Cycle Advocates Should Be Cautious of Sanctimonious Elitism

RECEIVED Fri., May 5, 2006

Dear Editor,
    How very nice for Mike Wainwright [“Postmarks,” May 5] – and all the other cycling advocates who make a good and sensible idea sound bad with sanctimonious elitism – that he can afford to bicycle wherever he goes! How awesome to have a job that not only lets you show up sweaty and disheveled in the summer but also pays enough that you can afford Austin's absurd housing costs.
    It might shock the bike-or-die crowd, but the overwhelming majority of commuters don't drive their third Escalade home to a mansion in the hills; they're working-class people who just can't afford to live in Austin. Gas could be $10 a gallon and it would still be cheaper for me to have a nice house outside of Luling and commute 60 miles than it would be to rent a fleabag apartment across the street from work. "Oh, work closer to home, or live closer to work!" they say, as if it were just that easy. Must be nice.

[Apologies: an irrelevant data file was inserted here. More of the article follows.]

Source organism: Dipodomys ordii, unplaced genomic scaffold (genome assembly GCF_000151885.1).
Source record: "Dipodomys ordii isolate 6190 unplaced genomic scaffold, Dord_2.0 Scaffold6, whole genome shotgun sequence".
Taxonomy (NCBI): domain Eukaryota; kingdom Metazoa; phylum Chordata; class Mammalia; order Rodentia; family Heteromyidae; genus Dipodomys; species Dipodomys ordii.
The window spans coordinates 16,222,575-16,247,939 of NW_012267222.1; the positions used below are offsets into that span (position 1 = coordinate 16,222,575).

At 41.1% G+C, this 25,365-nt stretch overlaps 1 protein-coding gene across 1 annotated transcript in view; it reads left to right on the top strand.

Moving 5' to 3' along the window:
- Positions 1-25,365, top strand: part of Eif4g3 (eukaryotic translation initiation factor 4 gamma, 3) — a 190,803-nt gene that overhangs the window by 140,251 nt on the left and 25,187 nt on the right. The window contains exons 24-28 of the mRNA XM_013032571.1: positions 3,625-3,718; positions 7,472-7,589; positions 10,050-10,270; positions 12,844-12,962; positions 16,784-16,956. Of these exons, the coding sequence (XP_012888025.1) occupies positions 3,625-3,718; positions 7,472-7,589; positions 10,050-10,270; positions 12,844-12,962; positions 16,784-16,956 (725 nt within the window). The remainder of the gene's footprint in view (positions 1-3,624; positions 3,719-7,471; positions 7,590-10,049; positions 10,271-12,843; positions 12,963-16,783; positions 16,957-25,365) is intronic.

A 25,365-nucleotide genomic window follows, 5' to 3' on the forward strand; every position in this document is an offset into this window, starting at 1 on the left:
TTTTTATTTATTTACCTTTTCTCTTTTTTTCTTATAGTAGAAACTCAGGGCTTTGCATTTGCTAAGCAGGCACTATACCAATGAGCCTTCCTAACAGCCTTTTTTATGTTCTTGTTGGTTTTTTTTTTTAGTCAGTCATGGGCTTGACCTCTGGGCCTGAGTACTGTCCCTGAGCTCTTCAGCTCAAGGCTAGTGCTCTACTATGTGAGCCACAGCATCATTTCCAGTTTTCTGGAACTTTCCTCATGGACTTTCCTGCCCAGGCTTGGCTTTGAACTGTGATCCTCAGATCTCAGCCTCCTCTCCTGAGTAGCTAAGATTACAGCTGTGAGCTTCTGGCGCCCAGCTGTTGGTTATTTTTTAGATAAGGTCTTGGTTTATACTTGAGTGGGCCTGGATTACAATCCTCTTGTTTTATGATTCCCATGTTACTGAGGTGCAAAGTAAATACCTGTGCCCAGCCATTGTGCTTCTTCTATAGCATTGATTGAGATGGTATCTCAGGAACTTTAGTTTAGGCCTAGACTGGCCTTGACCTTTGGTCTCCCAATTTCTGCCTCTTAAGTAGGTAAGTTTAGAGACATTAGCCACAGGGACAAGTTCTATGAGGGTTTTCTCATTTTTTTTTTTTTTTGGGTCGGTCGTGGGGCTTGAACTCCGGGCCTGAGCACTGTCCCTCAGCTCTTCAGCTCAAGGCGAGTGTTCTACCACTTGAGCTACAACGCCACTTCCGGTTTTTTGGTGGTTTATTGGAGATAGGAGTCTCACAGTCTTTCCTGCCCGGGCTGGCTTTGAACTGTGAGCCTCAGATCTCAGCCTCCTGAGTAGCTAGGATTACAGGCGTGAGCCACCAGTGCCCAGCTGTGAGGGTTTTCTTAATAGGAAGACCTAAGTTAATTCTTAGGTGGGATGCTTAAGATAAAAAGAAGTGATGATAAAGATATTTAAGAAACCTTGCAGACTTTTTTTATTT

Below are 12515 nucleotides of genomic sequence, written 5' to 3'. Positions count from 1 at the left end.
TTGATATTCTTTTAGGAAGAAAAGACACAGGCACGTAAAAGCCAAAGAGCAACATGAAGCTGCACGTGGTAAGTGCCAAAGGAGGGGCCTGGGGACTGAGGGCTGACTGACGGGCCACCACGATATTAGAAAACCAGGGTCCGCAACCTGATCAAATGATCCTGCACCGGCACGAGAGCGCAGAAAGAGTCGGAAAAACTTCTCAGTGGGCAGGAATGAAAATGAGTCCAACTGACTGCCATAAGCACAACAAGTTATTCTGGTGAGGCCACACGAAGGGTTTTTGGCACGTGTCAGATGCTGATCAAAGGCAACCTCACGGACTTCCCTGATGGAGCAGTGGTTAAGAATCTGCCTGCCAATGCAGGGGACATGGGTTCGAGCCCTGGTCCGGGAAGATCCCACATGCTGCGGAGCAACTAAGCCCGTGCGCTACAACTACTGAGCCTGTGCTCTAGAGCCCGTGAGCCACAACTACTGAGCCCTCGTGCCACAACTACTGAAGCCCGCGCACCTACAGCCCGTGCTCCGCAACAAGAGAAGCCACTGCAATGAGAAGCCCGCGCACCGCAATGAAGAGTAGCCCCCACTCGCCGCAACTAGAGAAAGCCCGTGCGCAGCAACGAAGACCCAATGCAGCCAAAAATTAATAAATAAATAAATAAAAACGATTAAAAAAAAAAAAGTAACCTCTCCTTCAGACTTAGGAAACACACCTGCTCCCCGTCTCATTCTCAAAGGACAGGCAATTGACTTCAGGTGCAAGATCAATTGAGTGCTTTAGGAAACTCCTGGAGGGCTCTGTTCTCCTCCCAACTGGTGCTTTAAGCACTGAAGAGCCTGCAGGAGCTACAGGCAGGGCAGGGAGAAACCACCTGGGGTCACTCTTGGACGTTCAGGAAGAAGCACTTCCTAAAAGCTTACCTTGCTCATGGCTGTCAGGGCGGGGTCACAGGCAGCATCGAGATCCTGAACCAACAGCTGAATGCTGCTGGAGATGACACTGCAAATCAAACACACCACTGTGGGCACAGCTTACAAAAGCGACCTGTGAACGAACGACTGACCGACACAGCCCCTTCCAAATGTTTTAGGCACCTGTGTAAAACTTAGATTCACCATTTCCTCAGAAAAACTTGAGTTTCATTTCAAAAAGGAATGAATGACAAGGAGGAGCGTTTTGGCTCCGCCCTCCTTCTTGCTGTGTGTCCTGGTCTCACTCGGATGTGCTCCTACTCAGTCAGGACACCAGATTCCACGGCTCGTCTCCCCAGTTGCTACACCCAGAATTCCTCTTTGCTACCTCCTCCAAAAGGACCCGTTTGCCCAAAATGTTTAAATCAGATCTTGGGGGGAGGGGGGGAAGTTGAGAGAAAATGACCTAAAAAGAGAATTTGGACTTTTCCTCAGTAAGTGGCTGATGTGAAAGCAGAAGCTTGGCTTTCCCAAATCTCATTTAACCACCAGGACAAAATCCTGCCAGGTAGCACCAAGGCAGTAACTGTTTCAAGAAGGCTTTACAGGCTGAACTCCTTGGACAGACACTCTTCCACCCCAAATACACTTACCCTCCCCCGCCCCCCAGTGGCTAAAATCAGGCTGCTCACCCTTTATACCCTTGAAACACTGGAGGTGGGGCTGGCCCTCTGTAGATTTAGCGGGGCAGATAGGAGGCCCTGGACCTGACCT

It must also be great to be (temporarily) able-bodied enough to even be capable of operating a bicycle. Where in the mythical car-free Austin are the elderly and the disabled? Who's going to pay for all those fast-as-a-bicycle power chairs? You can't climb up on a high horse if your legs don't work.
    More people who can bike should, but being an ass about it isn't going to encourage them to do so.
Jason Meador
Luling
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